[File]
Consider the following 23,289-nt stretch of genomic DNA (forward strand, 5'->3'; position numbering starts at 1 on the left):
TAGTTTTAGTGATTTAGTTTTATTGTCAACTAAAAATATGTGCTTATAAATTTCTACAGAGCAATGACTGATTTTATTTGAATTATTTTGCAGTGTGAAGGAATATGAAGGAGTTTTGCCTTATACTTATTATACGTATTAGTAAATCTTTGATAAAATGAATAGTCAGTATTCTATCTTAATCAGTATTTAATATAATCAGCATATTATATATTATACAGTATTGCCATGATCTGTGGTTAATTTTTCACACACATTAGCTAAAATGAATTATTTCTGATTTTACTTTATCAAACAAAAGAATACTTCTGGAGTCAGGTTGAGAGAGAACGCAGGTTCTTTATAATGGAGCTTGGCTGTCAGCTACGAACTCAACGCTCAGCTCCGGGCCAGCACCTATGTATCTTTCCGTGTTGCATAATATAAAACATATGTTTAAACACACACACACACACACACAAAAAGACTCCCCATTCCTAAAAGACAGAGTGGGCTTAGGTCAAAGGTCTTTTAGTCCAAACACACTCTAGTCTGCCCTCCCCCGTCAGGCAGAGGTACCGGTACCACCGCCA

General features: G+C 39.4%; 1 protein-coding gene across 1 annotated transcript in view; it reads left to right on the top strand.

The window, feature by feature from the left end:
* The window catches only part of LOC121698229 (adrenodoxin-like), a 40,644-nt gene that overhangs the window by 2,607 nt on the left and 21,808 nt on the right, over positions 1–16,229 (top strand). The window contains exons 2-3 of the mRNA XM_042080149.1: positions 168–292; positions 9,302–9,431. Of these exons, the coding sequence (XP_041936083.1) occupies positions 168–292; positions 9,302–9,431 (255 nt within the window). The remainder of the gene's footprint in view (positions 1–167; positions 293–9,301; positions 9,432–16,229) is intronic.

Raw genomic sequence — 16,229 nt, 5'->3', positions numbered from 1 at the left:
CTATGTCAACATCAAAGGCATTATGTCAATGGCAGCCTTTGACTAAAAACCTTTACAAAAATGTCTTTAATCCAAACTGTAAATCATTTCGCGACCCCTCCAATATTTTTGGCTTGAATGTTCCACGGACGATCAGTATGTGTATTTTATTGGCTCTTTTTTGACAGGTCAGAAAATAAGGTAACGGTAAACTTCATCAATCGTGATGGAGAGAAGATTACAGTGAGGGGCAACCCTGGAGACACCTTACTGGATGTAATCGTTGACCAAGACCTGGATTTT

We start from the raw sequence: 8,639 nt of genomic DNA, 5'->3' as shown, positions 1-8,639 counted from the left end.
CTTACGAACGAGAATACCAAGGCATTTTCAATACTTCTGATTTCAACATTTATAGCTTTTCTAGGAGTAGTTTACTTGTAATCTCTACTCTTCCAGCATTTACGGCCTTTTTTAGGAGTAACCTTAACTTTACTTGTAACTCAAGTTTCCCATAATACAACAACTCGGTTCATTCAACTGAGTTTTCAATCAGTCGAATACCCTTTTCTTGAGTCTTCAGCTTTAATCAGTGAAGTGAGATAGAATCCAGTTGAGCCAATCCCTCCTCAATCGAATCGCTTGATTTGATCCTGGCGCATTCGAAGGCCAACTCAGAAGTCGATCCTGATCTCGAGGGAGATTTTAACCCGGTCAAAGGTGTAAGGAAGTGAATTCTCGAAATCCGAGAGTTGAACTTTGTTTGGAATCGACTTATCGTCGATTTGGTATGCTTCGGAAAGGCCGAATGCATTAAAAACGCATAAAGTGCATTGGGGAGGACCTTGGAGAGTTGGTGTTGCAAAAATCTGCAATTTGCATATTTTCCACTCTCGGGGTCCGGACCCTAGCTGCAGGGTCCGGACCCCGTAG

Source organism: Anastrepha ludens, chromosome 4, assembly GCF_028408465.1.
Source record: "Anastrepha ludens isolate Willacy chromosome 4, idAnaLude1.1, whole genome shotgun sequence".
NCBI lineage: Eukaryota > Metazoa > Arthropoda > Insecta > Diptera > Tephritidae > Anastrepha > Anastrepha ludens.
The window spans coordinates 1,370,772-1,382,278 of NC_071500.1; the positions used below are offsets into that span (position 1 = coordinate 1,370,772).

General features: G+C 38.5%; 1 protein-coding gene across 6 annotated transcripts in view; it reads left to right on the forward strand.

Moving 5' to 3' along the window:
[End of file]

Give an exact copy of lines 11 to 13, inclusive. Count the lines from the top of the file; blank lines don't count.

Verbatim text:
Source record: "Anastrepha ludens isolate Willacy chromosome 4, idAnaLude1.1, whole genome shotgun sequence".
NCBI lineage: Eukaryota > Metazoa > Arthropoda > Insecta > Diptera > Tephritidae > Anastrepha > Anastrepha ludens.
The window spans coordinates 1,370,772-1,382,278 of NC_071500.1; the positions used below are offsets into that span (position 1 = coordinate 1,370,772).